The Latest Talos Principle Vulkan RADV & OpenGL RadeonSI With Mesa 13.1-dev
Written by Michael Larabel in Linux Gaming on 17 December 2016 at 08:40 AM EST. 10 Comments
This week I posted many Dota 2 7.00 benchmarks with different AMD graphics cards while testing Mesa 13.1-dev + Linux 4.9 with both the RADV Vulkan driver and RadeonSI OpenGL driver. Here are some tests of the latest The Talos Principle build while comparing those OpenGL and Vulkan numbers.

This past week Croteam pushed their Vulkan enhancements to stable rather than being in public beta, so that plus the latest Mesa 13.1-dev code makes for some fun OpenGL vs. Vulkan benchmarking as we get close to the end of 2016. The Talos Principle test profile was also recently updated.

The Talos Principle running with Vulkan atop AMDGPU+RADV with Linux 4.9 and Mesa 13.1-dev.

Unfortunately, this 64-bit Talos Principle still doesn't run ideally on the open-source stack but even with a 1080p resolution was rather slow for the tested RX 460, RX 480, and R9 Fury graphics cards with the test profile's configuration used. The Talos Principle also didn't want to run with RADV on the R9 285.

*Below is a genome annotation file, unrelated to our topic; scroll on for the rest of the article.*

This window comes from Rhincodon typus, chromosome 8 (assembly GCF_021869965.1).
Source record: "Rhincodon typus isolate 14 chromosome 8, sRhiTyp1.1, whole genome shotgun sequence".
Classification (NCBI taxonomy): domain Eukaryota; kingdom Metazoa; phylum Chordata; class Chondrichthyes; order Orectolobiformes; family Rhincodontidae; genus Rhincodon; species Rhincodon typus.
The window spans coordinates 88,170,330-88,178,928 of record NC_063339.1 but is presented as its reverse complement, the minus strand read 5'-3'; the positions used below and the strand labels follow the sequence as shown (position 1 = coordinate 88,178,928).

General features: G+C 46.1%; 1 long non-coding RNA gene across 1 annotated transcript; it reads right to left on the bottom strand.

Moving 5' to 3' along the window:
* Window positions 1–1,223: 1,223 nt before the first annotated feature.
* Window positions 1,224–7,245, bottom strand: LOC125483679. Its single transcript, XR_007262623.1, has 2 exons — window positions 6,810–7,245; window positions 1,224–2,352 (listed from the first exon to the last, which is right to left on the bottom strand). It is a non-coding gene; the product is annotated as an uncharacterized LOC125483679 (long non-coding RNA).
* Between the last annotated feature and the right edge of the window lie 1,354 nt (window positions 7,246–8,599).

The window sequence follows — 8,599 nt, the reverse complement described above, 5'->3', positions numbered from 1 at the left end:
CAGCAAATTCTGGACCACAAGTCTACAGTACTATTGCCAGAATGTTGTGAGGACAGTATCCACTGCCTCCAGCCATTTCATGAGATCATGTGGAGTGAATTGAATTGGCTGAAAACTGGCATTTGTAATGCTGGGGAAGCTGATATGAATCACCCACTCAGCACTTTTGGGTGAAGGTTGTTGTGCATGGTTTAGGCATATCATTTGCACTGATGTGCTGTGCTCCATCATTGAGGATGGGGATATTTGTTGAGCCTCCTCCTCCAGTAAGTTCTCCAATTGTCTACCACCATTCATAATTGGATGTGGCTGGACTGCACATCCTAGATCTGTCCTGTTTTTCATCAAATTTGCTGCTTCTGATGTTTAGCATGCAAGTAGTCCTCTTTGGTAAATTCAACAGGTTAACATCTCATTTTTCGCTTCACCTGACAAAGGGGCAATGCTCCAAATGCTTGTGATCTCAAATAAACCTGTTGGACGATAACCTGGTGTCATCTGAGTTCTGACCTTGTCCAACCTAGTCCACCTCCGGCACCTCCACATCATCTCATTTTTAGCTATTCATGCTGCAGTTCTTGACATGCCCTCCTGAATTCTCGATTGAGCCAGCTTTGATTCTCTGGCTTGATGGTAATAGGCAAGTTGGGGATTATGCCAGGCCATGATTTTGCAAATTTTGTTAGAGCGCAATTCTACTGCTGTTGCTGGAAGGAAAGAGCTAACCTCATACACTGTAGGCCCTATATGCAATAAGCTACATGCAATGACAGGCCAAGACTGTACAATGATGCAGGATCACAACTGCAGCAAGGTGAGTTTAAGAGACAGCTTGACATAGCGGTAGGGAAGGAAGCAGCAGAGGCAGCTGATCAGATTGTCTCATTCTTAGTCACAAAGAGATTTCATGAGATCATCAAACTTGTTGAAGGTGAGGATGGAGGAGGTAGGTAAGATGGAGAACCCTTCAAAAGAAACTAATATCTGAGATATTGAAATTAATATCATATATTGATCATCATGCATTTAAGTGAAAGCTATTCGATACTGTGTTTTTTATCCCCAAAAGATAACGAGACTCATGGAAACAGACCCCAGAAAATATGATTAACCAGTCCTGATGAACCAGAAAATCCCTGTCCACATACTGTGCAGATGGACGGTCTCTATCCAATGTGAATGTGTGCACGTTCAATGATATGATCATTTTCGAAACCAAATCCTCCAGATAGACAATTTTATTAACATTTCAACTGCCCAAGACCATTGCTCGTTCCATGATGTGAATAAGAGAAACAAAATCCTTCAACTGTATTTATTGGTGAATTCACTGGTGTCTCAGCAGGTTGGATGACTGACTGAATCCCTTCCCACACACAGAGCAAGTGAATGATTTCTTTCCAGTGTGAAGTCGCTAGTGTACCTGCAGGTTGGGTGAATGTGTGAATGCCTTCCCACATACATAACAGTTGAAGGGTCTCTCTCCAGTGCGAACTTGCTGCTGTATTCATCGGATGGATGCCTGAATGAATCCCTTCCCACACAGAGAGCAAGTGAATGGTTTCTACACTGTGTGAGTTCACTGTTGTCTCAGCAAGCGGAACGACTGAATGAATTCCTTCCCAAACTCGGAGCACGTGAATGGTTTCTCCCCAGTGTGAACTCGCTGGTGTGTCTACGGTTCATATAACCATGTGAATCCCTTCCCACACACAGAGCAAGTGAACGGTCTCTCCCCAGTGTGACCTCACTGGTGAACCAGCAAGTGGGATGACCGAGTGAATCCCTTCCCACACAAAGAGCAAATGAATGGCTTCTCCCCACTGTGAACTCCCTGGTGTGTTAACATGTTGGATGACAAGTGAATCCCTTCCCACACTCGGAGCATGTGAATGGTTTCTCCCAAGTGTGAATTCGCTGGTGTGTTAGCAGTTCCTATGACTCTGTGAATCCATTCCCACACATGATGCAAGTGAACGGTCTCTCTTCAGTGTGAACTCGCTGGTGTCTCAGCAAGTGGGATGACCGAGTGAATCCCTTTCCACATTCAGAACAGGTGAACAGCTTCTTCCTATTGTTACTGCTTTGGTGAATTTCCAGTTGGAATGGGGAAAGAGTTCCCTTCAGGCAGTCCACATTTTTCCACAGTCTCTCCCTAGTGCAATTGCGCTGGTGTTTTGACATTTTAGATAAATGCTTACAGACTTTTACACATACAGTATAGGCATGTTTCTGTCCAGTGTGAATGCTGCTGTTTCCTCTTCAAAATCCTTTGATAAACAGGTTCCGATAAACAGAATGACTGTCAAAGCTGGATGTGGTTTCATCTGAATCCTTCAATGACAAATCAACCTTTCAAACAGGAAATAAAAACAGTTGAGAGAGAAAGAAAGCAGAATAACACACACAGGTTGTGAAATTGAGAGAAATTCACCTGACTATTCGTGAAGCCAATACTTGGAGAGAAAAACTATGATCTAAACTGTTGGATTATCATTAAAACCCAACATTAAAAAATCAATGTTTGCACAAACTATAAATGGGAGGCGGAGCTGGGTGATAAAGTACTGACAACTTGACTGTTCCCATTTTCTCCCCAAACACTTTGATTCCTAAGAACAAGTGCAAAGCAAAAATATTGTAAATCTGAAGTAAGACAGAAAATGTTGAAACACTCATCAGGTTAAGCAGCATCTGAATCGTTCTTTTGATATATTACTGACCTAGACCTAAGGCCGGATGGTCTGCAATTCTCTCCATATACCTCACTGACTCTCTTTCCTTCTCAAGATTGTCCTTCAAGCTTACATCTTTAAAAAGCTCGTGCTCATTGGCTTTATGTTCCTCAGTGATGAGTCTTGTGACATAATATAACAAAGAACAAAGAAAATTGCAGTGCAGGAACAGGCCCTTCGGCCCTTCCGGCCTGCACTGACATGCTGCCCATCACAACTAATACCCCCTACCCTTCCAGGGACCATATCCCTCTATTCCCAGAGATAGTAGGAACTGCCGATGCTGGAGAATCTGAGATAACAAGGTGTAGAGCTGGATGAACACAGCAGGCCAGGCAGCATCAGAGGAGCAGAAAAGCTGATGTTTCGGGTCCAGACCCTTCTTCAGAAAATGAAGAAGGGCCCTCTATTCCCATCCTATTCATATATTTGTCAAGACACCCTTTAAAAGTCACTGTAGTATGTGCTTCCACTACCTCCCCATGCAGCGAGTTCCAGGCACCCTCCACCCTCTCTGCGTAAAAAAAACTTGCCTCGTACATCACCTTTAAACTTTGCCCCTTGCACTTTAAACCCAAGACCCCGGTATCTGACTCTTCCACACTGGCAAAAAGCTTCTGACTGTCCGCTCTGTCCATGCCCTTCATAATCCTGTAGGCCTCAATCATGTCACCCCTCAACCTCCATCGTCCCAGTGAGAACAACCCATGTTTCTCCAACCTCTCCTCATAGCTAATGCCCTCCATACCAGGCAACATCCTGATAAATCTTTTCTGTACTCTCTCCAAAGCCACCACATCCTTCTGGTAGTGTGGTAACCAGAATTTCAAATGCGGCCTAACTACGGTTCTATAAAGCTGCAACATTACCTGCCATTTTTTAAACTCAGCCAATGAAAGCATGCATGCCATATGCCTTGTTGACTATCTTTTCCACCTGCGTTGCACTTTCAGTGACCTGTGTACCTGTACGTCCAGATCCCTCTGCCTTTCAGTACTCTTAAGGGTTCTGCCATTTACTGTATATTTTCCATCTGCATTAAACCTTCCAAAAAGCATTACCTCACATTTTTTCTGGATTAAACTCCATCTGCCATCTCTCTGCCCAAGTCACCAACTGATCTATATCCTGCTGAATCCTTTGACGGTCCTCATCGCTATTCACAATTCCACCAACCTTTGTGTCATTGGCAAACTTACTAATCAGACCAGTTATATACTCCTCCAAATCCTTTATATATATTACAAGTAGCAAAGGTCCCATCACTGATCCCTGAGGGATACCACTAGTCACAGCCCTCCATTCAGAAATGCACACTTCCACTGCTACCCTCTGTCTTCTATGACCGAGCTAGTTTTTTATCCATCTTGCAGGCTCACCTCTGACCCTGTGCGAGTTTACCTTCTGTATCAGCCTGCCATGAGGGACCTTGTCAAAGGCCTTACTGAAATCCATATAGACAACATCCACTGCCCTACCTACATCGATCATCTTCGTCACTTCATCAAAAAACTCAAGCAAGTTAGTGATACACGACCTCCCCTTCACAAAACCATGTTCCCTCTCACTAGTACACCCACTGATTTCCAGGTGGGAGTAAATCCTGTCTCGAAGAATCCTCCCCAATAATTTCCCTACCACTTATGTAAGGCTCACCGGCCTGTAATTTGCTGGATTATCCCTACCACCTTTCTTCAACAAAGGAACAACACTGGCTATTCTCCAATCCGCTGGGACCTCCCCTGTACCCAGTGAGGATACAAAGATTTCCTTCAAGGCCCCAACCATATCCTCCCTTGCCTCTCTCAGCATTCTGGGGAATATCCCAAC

With The Talos Principle though we see the OpenGL vs. Vulkan performance being much closer than with Dota 2:

In fact, at 1080p the RADV Vulkan performance was faster than RadeonSI for the Radeon RX 480 and by just a few frames for the RX 460 and R9 Fury.

Those wanting to compare their own system's performance in the same game configuration as used in this article can simply install the Phoronix Test Suite and simply run phoronix-test-suite benchmark 1612175-TA-TALOSGLVU22. And check out this week's Dota 2 VLK/OGL benchmarks if you didn't yet have a chance to see all those numbers.
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Michael Larabel is the principal author of and founded the site in 2004 with a focus on enriching the Linux hardware experience. Michael has written more than 20,000 articles covering the state of Linux hardware support, Linux performance, graphics drivers, and other topics. Michael is also the lead developer of the Phoronix Test Suite, Phoromatic, and automated benchmarking software. He can be followed via Twitter or contacted via

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